One of the mysteries of the English language finally explained.
A person who applies to or petitions a court or judge for a ruling in their favour.
- ‘Sidestepping the issue of whether amateurs deserved protection usually afforded to The Fourth Estate, Kleinberg wrote ‘Even if the movants are journalists, this is not the equivalent of a free pass.’’
- ‘The movant must plead facts which will support the conclusion that counsel's actions did not measure up to the customary skill and diligence of a reasonable attorney.’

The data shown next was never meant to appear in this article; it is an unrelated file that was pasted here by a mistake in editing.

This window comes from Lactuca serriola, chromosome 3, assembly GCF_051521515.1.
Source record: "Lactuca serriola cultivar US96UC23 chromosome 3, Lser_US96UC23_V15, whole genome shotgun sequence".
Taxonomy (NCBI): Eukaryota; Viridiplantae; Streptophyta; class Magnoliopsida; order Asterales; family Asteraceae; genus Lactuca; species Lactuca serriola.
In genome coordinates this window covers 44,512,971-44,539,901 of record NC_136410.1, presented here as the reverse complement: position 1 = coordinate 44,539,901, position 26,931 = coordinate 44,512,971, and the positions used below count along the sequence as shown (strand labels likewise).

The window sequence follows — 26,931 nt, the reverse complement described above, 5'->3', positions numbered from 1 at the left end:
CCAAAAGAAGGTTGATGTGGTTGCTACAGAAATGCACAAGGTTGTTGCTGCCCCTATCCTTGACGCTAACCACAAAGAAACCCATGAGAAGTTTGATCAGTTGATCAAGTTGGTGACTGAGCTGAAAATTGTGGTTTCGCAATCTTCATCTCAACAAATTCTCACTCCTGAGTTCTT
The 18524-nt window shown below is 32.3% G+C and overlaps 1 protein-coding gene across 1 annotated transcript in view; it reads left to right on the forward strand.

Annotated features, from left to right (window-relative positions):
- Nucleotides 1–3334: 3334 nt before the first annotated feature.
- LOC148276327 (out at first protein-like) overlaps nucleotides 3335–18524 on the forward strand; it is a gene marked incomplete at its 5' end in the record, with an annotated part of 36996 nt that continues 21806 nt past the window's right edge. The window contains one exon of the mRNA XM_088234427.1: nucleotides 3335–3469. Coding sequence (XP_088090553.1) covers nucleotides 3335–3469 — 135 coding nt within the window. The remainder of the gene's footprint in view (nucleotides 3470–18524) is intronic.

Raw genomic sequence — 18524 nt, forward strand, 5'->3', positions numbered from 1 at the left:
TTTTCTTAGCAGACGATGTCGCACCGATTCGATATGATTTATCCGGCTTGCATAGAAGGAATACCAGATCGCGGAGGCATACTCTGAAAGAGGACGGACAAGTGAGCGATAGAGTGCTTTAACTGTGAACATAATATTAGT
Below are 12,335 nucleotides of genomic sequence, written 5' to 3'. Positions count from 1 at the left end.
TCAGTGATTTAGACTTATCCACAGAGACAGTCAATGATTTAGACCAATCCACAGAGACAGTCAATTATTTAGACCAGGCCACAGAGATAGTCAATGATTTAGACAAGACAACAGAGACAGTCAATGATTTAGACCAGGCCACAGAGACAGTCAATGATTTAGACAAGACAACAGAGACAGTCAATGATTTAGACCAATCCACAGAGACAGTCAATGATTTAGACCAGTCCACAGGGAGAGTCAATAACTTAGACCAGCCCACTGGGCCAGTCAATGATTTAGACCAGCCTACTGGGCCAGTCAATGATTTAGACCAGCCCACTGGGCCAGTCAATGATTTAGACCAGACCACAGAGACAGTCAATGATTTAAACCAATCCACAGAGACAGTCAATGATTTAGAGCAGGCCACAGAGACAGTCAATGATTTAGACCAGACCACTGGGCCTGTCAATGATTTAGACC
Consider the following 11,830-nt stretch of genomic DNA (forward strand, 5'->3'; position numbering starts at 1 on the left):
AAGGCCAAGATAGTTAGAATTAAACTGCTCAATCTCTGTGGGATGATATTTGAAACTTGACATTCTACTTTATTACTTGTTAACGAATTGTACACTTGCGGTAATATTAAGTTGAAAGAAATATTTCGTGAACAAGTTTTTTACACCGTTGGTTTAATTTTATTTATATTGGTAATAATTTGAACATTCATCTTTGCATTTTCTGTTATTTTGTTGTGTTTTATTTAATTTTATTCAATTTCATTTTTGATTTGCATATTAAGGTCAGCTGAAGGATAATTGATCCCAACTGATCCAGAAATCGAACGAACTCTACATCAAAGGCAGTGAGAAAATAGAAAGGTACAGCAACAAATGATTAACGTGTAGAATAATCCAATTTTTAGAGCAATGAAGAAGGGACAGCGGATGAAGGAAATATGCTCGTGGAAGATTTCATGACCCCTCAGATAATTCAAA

- ‘This coalition contends that the movants have failed to meet their burden of proof and that a Multidistrict Litigation order of consolidation is unneeded and unwanted.’
- ‘On June 10th, an ‘evolution Cobb County’ email alert by Google informed this movant of an amicus-curiae submitted by the Anti-Defamation League, in support of the Appellees.’
- ‘This is the judge's way of saying that the movants are making a very broad argument, and pretty much have nothing.’
Late 19th century: from move + -ant.
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